I have always loved pineapple. I used to eat it every chance I got, but unfortunately it seems I have developed an allergy. I made this pineapple salsa and was not able to enjoy it, but even just a little taste was worth it! My son and the rest of my family love this pineapple salsa, so it didn’t go to waste.
Pineapple is one of the few fruit choices that mixes with protein dishes safely. Many fruits are best eaten on their own…or with things like fresh or sour cream, whipped cream or coconut butter! This is because they digest rather quickly, within minutes. When they eaten with foods that digest more slowly, they begin fermenting inside the gut and may feed bad bacteria, parasites and candida. They can cause lots of gas, which is a sign that food is not being digested properly.
But, back to pineapple! It is a well-known source of the enzyme Bromelain, which actually breaks down protein. Proper protein digestion is crucial for amino acid absorption, which greatly impacts our bodies’ ability to build and repair itself. Improperly breaking down proteins can also lead to low energy, calcium loss and even kidney stones! In general, fermented foods and raw vinegars can help because they also increase stomach acidity.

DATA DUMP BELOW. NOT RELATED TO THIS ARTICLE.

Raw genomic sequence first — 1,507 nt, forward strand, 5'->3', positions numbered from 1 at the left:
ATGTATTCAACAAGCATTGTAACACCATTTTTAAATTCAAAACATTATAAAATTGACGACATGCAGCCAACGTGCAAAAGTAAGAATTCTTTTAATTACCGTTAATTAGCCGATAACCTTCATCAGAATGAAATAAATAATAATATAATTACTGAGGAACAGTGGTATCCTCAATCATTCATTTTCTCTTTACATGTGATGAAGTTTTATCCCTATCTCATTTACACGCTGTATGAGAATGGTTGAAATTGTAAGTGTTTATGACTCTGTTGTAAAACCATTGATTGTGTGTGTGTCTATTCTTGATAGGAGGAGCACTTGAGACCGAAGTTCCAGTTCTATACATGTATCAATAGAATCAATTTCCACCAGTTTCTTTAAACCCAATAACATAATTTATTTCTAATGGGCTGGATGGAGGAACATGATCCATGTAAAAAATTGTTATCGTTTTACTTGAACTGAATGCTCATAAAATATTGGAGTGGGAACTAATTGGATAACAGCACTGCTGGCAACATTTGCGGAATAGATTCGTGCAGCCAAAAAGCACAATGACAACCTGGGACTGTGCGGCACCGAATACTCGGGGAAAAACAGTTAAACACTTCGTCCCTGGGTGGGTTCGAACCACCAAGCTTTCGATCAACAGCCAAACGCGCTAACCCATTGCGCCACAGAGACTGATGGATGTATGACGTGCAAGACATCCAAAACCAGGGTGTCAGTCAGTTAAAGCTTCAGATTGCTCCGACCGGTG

This salsa is not only nutritious–it also tastes great. It goes very well with fajitas, and two of my sisters even ate them with tacos. I did not try that personally, but I hear it is an amazing combination.
Fermented Pineapple Salsa Recipe (Makes 1.5L)
1 Medium-Large Pineapple, cut into bite-sized pieces
1 Large Red Onion, diced finely
3 Red Bell Peppers, cut into little chunks
5 grams salt (approximately 1 tsp)
A few grates of nutmeg (approximately 1/8 tsp)
1. Prepare all of your ingredients and put them in a mixing bowl. Mix well. When fermenting, I prefer my foods only touch glass or wood (spoon), so I use a 4 quart bowl like this one to mix my ingredients together.
2. Pack them into your jar. I use a Boss Pickler for this.
3. If you are using a Fido or modified Fido jar, it is not necessary to add any liquid. If you aren’t, you can either juice the rib of the pineapple, or add a little water so there’s enough liquid to cover.
4. Ferment for 2-3 days, then move to the fridge where you can let it age longer or enjoy right away!
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